Therefore, it is clear that Chris Carter leaves the Brewers short of being able to match the first base production of 2011. But, is there someone who can in the waiting?

Looking at the organizations 1st base depth chart it seems highly unlikely. Starting at the big league club, the team cites Martin Maldonado as the primary backup with Andy Wilkins also seeing limited time. Although Wilkins has put together a few decent seasons in the minors, he has not displayed the ability to be an every day player in the big leagues.

Deeper in the minors (AA) the organizations #15 prospect, Jacob Nottingham is young and already possesses strong power potential. According MLB.com’s 2016 Top 30 Prospect Watch,

"Nottingham’s calling card will always be his power. The right-handed hitter’s combination of strength and bat speed yields effortless raw power, and he keeps his barrel in the zone long enough to drive the ball out of the park the other way"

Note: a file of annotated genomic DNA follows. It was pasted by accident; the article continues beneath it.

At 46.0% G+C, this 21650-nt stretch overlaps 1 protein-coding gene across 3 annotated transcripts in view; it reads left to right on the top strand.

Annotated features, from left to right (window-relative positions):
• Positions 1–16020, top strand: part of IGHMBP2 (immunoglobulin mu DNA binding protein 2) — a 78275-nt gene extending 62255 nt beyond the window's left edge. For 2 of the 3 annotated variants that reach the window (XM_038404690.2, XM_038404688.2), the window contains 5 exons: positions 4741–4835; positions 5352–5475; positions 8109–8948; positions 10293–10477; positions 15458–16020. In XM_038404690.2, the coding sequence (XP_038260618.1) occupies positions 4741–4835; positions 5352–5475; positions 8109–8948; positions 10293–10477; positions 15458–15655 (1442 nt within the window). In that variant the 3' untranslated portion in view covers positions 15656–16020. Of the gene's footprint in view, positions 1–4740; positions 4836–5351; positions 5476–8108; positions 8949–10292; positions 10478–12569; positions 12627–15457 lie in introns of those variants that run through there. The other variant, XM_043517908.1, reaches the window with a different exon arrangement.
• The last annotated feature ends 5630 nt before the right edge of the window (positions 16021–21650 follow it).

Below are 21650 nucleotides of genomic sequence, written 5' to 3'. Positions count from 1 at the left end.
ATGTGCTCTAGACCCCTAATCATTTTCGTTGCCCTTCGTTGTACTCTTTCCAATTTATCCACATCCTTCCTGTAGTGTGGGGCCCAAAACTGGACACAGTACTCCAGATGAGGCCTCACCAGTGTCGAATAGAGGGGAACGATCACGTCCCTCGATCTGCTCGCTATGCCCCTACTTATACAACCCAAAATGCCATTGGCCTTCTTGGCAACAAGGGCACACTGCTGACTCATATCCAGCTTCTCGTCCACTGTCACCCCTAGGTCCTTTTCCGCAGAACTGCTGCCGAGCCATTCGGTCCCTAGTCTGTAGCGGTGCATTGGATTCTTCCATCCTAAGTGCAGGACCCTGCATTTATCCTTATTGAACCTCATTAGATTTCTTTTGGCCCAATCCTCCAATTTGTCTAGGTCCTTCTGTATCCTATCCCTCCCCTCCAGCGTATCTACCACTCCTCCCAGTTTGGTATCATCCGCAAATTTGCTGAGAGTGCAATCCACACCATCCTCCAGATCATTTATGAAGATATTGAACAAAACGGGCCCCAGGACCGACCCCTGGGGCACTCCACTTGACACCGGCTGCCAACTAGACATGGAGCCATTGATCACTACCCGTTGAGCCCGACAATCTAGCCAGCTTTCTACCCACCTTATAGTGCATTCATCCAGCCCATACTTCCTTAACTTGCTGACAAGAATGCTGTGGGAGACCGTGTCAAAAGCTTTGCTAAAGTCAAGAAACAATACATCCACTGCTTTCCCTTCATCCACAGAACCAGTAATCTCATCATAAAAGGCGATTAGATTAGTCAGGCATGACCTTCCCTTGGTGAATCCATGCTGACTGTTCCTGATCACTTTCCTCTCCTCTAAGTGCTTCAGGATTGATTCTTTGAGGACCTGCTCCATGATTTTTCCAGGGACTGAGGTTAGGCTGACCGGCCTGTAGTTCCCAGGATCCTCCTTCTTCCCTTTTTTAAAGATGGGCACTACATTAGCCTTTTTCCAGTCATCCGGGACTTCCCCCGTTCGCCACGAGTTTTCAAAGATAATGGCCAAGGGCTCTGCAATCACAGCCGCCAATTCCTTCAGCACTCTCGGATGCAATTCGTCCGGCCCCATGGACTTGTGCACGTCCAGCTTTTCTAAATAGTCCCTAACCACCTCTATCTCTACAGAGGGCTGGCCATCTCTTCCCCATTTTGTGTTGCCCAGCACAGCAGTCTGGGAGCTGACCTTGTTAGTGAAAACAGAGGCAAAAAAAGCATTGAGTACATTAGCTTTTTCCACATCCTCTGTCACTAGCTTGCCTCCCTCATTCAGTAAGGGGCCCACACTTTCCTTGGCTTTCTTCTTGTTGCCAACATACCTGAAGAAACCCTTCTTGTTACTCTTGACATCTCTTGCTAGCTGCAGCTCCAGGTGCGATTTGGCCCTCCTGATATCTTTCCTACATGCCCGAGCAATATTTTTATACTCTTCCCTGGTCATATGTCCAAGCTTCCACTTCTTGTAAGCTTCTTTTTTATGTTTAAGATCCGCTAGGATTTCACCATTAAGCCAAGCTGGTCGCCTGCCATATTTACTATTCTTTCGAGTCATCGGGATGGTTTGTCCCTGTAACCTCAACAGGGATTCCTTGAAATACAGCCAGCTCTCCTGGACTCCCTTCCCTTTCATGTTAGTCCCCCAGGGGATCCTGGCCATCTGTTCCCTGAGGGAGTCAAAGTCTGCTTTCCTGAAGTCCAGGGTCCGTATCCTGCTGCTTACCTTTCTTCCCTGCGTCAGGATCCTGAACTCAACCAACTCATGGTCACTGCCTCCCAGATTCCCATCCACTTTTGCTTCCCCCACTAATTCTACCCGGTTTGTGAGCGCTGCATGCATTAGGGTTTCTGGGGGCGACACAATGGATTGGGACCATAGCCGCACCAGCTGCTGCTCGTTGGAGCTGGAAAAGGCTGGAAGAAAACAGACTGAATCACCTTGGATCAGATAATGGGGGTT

While Nottingham has yet to put together a “Fielder” season by pairing power with average, it is his youthfulness (21) and opportunity to develop that has the team excited. However, this all rests on the assumption that he becomes a full time first basemen as entered the minors as a catcher.

Also according to MLB.com’s Top 30 Prospect Watch

"Scouts are divided on whether Nottingham can remain behind the plate. He has average arm strength as well as solid catch-and-throw skills, but his blocking and receiving are both raw. Nottingham also saw time at first base last season, and his offensive profile would support a move to the position if catching doesn’t work out."